Johann Bernhard Basedow

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Johann Bernhard Basedow
Johann Bernhard Basedow
Johann Bernhard Basedow
Born September 11, 1724 (1724-09-11)
Hamburg
Died July 25, 1790 (1790-07-26) (aged 65)
Magdeburg
Occupation German philosopher

Johann Bernhard Basedow (September 11, 1724, – July 25, 1790) was a German educational reformer, teacher and writer. He founded the Philanthropinum, a short-lived but influential progressive school in Dessau, and was the author of "Elementarwerk", a popular illustrated textbook for children.

Life and work[edit]

Early years[edit]

Basedow was born in Hamburg, the son of a wigmaker. His father has been described as "severe almost to brutality", his mother as "melancholy almost to madness", which made his childhood a less than happy one. It was planned that he should follow his father's profession, but, at the age of 14, he ran away from home, finding employment as a servant of a country physician in Holstein. His employee recognized Johann's extraordinary intellectual gifts and sent him home to his parents with a letter which persuaded them to allow their son to be schooled at the Johanneum in Hamburg.[1][2] Here, Johann came under the influence of the rationalist H.S. Reimarus (1694–1768), author of the famous Wolfenbütteler Fragmente, published by Lessing .[3]

In 1744, Basedow went to the University of Leipzig as a student of theology, but turned instead to the study of philosophy, being particularly influenced by Wolff's "Philosophy of Reason". This made him examine his own Christian faith, arriving at a position that was "in a centre between Christianism and naturalism". He rejected his clerical vocation and turned instead to radicalism and reformism.[1][3]

Teacher and academic[edit]

Between 1749 and 1753, Basedow was a private tutor to the son of Herr Von Quaalen, a nobleman living in Borghorst, Holstein. He developed new teaching methods based on conversation and play with the child, and a program of physical development. Such was his success that he wrote a treatise on his methods, "On the best and hitherto unknown method of teaching children of noblemen", which he presented to the University of Kiel in 1752, and obtained the degree of Master of Arts.[1]

In 1753, he was appointed professor of moral philosophy and belles-lettres at Sorø Academy in Denmark. He proved to be a very popular teacher and was also called on to lecture on Theology. However, his fearless, anti-establishment views and the publication of a book in 1758, "Practische Philosophie" ("Practical Philosophy"), in which he expounded his unorthodox religious position, led, in 1761, to his removal from this post and transfer to Altona;[1] here his published works brought him into conflict with the orthodox clergy. He was forbidden to give further instruction, but did notself with the same ardour to education, of which he conceived the project of a general reform in Germany.[3]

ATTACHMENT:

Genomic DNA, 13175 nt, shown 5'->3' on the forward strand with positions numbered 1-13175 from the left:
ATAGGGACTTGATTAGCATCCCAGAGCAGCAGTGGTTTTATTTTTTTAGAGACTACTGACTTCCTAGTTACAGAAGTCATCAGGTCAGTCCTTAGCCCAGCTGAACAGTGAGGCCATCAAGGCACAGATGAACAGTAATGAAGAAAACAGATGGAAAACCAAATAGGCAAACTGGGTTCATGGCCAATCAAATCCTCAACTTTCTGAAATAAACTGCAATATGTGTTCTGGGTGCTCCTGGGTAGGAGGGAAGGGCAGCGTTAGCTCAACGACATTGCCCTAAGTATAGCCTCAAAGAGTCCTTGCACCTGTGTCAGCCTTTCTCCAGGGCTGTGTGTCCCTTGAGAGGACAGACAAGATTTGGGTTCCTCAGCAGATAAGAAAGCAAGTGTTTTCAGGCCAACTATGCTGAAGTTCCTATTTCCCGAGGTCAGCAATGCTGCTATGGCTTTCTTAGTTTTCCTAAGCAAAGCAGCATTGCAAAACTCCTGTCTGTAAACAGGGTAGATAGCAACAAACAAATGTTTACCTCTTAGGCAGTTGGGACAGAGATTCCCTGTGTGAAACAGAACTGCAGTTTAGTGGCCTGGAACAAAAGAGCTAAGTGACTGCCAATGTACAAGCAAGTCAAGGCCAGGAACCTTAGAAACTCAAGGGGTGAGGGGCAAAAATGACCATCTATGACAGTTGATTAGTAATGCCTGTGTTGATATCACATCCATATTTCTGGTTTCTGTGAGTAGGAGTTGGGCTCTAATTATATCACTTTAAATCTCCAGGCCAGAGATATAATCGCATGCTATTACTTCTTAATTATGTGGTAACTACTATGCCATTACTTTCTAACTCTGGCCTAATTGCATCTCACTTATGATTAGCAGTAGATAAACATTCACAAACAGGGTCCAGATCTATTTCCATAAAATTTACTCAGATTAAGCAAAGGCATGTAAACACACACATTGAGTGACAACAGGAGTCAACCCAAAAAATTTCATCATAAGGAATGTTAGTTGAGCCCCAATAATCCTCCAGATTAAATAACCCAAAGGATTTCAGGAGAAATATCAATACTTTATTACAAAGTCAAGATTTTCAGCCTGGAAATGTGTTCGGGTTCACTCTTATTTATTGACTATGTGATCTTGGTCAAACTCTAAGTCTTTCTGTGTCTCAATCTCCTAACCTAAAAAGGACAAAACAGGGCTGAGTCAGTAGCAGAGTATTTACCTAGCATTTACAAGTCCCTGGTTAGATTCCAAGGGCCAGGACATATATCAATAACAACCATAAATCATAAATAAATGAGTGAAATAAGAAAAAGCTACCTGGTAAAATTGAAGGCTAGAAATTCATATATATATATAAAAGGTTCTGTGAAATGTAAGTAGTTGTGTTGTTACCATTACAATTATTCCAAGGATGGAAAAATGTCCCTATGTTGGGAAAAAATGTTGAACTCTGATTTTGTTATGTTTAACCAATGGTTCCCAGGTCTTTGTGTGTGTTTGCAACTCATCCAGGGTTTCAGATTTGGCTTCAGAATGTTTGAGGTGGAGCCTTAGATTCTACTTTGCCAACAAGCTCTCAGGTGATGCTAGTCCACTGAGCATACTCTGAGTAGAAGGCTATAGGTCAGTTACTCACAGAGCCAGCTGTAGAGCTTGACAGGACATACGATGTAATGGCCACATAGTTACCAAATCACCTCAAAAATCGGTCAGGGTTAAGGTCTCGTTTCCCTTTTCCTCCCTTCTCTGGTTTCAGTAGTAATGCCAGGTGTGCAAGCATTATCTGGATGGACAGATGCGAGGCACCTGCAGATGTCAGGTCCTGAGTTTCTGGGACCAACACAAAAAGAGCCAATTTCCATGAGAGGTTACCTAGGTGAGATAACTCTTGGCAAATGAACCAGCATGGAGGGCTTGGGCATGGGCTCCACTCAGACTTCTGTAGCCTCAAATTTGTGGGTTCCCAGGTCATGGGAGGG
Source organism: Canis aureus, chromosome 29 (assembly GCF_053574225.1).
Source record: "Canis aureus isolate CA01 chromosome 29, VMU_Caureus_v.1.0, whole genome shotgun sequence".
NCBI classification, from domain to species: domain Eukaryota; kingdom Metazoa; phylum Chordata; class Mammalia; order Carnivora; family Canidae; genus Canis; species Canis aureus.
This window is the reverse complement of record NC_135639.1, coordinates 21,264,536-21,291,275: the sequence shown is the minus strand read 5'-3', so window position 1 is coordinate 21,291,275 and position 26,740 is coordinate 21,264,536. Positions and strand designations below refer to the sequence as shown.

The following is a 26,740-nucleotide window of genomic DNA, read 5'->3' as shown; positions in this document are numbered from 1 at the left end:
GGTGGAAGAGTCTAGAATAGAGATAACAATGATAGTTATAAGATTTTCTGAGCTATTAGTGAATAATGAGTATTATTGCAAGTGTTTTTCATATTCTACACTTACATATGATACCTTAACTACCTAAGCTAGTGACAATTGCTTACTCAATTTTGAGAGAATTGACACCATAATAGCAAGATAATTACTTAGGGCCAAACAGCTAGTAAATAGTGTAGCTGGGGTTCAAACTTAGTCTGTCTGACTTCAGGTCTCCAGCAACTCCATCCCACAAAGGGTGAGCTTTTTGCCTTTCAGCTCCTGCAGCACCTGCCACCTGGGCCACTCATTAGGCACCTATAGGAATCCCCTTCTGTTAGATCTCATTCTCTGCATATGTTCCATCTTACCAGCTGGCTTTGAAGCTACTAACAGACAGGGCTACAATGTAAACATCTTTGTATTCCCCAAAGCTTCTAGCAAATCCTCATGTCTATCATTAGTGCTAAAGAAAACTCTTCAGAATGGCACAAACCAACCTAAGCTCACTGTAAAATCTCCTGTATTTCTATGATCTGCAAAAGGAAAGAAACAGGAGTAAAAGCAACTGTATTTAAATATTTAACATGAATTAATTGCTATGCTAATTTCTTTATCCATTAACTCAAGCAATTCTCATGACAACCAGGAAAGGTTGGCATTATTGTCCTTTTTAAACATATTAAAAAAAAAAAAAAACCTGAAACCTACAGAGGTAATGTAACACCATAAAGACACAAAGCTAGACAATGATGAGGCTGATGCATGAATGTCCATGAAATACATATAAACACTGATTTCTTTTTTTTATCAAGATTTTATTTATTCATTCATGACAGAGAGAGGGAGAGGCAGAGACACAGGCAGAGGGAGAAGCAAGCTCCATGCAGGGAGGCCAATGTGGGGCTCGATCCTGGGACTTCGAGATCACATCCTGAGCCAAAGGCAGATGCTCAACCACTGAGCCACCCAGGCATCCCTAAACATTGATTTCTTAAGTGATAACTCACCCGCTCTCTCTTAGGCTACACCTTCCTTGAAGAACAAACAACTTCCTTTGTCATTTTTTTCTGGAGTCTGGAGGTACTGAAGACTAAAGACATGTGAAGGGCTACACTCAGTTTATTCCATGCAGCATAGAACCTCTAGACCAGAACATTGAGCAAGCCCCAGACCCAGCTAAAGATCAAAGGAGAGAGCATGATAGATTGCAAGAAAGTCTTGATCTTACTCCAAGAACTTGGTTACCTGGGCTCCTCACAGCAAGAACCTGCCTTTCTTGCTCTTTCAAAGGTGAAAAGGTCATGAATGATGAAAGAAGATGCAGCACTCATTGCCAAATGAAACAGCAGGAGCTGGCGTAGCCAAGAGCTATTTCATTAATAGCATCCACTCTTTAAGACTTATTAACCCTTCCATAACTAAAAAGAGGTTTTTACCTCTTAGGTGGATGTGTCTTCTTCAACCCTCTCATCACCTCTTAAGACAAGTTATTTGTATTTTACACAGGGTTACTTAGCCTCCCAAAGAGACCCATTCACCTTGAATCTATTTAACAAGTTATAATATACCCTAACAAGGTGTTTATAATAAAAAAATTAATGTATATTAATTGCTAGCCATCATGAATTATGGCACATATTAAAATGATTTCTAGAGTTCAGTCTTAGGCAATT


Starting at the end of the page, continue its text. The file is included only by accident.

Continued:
The Elementary Book and Philanthropinum[edit]

Illustration from "Elementartwerk": Children's amusements, Dancers with Grandfather looking on (1774).

In 1768, strongly influenced by Rousseau's ideas on education in Emile, Basedow published a book, Vorstellung an Menschenfreunde für Schulen, nebst dem Plan eines Elementarbuches der menschlichen Erkenntnisse ("Idea to philanthropists for schools, along with the plan of an elementary book of human knowledge"). He proposed the reform of schools and of the common methods of instruction, the establishment of an institute for qualifying teachers and solicited subscriptions for the printing of a new, illustrated, book, Elementarwerk ("Elementary Book"), where his principles were to be explained at length. The subscriptions for this work amounted to 15,000 thalers, and in 1774 he was able to publish it in four volumes, with illustrations by Daniel Chodowiecki. The Elementarwerk contained a complete system of primary education, intended to develop the intelligence of the pupils and to bring them, so far as possible, into contact with realities, not with mere words; it was the first picture textbook for children to be published since the "Orbis Pictus" of Comenius in 1664. There was also a companion "Methodenbuch" (Method Book) to assist teachers and parents.[3][4][5]

Basedow was a friend of Goethe, and through him made the acquantance of Prince Franz of Anhalt-Dessau, who became a firm supporter of Basedow's plans for educational reform and agreed to back the founding of a new school, the Philanthropinum, in Dessau. The school opened in December 1774, its keynote being, "everything according to nature". Rich and poor were to be educated together, the curriculum was practically-based and conducted in German (rather than Latin or Greek), handicrafts were taught, there was an emphasis on games and physical exercise, and school uniform was made simple and more comfortable.[6] Although the school was open for only a relatively short time until 1793, its reforming influence proved to be considerable and inspired the founding of many similar institutions in Germany and abroad.[7]

Later life[edit]

Basedow, unfortunately, was not disposed by nature or habit to succeed in an employment which required the greatest regularity, patience and attention; his temper was intractable, and his management of the Philanthropinum was one long quarrel with his colleagues. He resigned his directorship of the institution in 1778.[3]

Basedow died in Magdeburg in 1790.[3]

References[edit]

  1. ^ a b c d Lang, 1891
  2. ^ Quick,1896, pp. 144-5.
  3. ^ a b c d e f  Chisholm, Hugh, ed. (1911). "Basedow, Johann Bernhard". Encyclopædia Britannica (11th ed.). Cambridge University Press. 
  4. ^ Cubberley, 1920.
  5. ^ Graves, 1912.
  6. ^ Cubberley, 1920, pp. 436-8.
  7. ^ Duggan, 1916.

Bibliography[edit]

Books by Basedow:

About Basedow and his work:

External links[edit]